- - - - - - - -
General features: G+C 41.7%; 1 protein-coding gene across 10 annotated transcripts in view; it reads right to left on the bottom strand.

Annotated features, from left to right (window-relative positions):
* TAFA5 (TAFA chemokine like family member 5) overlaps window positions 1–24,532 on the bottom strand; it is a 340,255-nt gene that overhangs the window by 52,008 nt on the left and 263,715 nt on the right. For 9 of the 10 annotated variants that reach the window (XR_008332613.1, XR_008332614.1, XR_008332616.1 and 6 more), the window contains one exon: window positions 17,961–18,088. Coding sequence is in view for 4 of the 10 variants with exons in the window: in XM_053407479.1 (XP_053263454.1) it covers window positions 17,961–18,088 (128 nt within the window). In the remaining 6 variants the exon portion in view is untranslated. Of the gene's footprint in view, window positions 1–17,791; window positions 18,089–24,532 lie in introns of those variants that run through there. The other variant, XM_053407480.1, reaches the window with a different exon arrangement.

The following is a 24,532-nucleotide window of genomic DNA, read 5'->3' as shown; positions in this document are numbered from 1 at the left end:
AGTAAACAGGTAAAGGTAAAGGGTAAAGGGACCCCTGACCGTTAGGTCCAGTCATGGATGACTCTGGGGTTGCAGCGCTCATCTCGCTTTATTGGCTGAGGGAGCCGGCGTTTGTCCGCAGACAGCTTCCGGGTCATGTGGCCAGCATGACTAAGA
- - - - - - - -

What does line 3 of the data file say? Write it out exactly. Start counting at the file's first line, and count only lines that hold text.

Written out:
* TAFA5 (TAFA chemokine like family member 5) overlaps window positions 1–24,532 on the bottom strand; it is a 340,255-nt gene that overhangs the window by 52,008 nt on the left and 263,715 nt on the right. For 9 of the 10 annotated variants that reach the window (XR_008332613.1, XR_008332614.1, XR_008332616.1 and 6 more), the window contains one exon: window positions 17,961–18,088. Coding sequence is in view for 4 of the 10 variants with exons in the window: in XM_053407479.1 (XP_053263454.1) it covers window positions 17,961–18,088 (128 nt within the window). In the remaining 6 variants the exon portion in view is untranslated. Of the gene's footprint in view, window positions 1–17,791; window positions 18,089–24,532 lie in introns of those variants that run through there. The other variant, XM_053407480.1, reaches the window with a different exon arrangement.